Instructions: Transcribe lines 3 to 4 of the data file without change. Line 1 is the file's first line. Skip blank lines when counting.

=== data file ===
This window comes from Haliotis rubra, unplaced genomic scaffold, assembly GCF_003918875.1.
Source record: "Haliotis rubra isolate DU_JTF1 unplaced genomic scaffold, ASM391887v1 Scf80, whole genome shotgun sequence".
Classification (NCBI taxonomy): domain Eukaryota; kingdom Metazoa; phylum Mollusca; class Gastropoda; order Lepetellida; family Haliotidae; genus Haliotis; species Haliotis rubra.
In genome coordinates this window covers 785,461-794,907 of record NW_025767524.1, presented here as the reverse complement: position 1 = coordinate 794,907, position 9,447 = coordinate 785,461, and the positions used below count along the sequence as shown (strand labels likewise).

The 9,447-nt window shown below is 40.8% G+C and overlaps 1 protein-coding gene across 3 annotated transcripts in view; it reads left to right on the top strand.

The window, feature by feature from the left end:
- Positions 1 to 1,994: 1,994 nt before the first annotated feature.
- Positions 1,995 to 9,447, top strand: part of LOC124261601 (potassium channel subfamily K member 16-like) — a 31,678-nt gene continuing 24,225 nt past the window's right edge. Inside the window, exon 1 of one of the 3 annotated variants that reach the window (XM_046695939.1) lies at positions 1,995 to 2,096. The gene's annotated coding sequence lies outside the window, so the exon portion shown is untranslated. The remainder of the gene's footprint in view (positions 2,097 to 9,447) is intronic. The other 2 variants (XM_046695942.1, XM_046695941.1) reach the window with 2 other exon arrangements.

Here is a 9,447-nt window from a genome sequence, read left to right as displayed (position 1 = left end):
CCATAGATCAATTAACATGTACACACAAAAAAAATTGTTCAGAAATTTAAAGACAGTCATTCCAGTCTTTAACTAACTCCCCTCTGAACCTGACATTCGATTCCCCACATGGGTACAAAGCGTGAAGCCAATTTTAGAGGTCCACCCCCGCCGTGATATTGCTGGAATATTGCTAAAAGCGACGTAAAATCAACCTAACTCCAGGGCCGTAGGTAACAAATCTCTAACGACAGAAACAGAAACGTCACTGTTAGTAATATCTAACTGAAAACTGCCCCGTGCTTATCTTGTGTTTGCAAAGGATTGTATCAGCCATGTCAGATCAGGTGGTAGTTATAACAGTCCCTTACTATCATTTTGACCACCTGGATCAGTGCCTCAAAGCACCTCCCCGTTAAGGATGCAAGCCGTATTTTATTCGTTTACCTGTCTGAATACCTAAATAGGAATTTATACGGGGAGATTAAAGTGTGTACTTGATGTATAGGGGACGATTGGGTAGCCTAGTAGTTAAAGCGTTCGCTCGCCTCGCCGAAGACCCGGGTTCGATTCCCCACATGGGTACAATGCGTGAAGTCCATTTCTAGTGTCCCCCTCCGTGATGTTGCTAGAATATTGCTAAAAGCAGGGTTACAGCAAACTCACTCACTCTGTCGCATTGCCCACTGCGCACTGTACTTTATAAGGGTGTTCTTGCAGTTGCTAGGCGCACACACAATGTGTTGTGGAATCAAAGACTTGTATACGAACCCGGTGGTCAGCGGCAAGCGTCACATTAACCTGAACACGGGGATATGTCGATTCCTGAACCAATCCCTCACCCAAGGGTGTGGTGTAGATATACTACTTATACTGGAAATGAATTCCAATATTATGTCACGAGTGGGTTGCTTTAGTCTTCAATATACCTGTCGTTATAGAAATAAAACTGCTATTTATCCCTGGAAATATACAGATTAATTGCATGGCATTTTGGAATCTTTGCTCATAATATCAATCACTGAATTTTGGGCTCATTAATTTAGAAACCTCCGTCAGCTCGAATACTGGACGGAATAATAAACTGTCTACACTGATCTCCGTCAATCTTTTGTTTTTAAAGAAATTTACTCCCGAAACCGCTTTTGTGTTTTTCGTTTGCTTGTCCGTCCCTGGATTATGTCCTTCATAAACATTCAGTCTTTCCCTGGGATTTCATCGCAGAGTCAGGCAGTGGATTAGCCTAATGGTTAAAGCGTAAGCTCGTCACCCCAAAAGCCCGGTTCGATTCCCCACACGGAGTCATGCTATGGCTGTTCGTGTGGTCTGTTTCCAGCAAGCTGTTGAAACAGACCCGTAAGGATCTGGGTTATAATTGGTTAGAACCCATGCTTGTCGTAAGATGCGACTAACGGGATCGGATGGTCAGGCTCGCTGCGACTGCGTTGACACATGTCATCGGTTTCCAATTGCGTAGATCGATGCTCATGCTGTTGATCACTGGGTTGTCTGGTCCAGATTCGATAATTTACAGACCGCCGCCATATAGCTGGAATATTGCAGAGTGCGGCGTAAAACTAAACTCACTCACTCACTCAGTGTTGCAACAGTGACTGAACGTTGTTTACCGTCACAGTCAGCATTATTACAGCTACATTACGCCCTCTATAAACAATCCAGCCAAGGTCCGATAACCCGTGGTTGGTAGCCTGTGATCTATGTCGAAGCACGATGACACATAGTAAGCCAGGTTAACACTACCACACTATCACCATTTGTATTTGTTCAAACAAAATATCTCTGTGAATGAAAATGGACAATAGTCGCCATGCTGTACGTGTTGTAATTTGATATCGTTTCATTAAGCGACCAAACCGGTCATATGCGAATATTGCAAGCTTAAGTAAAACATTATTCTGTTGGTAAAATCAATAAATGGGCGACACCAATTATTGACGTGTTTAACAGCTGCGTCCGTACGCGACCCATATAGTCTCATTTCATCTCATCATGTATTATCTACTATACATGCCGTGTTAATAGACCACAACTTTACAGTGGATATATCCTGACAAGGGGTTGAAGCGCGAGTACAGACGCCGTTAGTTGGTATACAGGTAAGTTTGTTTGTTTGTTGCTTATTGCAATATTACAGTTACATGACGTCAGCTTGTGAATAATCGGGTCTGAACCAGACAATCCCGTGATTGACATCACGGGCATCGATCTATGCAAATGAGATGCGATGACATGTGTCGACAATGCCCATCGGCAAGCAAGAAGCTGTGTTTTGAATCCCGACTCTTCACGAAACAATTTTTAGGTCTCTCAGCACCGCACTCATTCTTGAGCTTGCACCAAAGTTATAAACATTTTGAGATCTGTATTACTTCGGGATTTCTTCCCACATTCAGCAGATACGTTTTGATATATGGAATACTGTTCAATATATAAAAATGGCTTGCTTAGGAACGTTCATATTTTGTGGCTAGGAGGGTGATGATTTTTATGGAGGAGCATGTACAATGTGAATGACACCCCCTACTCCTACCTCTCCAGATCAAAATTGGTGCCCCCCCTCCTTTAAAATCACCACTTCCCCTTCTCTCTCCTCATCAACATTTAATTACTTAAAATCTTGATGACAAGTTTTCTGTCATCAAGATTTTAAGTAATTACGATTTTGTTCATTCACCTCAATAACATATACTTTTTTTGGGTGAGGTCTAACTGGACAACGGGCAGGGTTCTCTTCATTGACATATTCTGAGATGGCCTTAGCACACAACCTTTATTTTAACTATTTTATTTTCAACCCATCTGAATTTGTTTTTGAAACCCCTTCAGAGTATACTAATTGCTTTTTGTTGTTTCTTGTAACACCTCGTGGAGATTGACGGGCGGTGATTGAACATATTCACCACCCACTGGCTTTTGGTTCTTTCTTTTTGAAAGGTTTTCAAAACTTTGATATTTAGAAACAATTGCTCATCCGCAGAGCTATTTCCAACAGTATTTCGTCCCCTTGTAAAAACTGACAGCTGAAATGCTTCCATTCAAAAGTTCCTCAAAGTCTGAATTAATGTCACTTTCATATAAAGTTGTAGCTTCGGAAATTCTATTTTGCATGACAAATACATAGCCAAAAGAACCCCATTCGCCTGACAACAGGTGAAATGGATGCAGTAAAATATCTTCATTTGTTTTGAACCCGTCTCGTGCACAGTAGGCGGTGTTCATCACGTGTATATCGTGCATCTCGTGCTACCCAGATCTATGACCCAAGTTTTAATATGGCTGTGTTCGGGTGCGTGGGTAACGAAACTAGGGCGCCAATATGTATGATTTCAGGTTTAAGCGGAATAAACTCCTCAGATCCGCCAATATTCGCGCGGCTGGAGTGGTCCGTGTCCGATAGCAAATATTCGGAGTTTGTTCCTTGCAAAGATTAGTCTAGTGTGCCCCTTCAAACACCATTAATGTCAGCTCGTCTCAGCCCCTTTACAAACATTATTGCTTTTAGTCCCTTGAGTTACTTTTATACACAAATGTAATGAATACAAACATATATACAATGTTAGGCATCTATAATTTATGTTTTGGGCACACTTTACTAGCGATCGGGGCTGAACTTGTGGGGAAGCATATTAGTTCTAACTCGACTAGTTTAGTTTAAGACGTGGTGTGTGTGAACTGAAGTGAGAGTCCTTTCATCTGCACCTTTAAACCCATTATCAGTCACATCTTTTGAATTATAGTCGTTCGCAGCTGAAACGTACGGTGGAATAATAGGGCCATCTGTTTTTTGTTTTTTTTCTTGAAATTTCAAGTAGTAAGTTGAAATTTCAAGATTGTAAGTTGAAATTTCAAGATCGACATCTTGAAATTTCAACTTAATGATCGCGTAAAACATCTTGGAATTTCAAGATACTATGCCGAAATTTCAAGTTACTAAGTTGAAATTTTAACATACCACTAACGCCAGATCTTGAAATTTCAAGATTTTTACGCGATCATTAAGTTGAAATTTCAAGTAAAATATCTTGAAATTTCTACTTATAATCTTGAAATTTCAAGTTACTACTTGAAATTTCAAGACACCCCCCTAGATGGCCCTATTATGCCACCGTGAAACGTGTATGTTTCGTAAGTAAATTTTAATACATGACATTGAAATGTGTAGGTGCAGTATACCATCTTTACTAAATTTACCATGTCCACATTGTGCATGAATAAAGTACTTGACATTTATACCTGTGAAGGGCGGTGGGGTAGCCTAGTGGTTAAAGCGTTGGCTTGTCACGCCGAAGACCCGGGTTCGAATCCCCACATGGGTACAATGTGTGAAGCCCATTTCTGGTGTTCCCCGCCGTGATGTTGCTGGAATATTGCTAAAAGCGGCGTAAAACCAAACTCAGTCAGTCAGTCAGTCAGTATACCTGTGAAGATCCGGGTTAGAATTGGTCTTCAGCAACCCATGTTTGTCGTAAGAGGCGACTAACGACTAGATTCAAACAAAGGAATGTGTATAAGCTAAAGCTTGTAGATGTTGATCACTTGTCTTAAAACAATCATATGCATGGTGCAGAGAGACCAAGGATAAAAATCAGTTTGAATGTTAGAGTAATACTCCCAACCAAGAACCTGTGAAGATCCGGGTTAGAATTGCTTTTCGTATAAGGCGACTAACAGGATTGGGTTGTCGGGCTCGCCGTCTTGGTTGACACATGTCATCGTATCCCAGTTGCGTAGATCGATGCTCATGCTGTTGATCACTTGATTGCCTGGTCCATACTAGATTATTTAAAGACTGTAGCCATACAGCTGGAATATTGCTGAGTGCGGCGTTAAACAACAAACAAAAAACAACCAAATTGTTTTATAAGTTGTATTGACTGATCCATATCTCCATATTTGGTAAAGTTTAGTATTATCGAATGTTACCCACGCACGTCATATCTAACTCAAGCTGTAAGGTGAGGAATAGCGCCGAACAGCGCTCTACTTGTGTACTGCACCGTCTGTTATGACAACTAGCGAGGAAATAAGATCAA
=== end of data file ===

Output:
Classification (NCBI taxonomy): domain Eukaryota; kingdom Metazoa; phylum Mollusca; class Gastropoda; order Lepetellida; family Haliotidae; genus Haliotis; species Haliotis rubra.
In genome coordinates this window covers 785,461-794,907 of record NW_025767524.1, presented here as the reverse complement: position 1 = coordinate 794,907, position 9,447 = coordinate 785,461, and the positions used below count along the sequence as shown (strand labels likewise).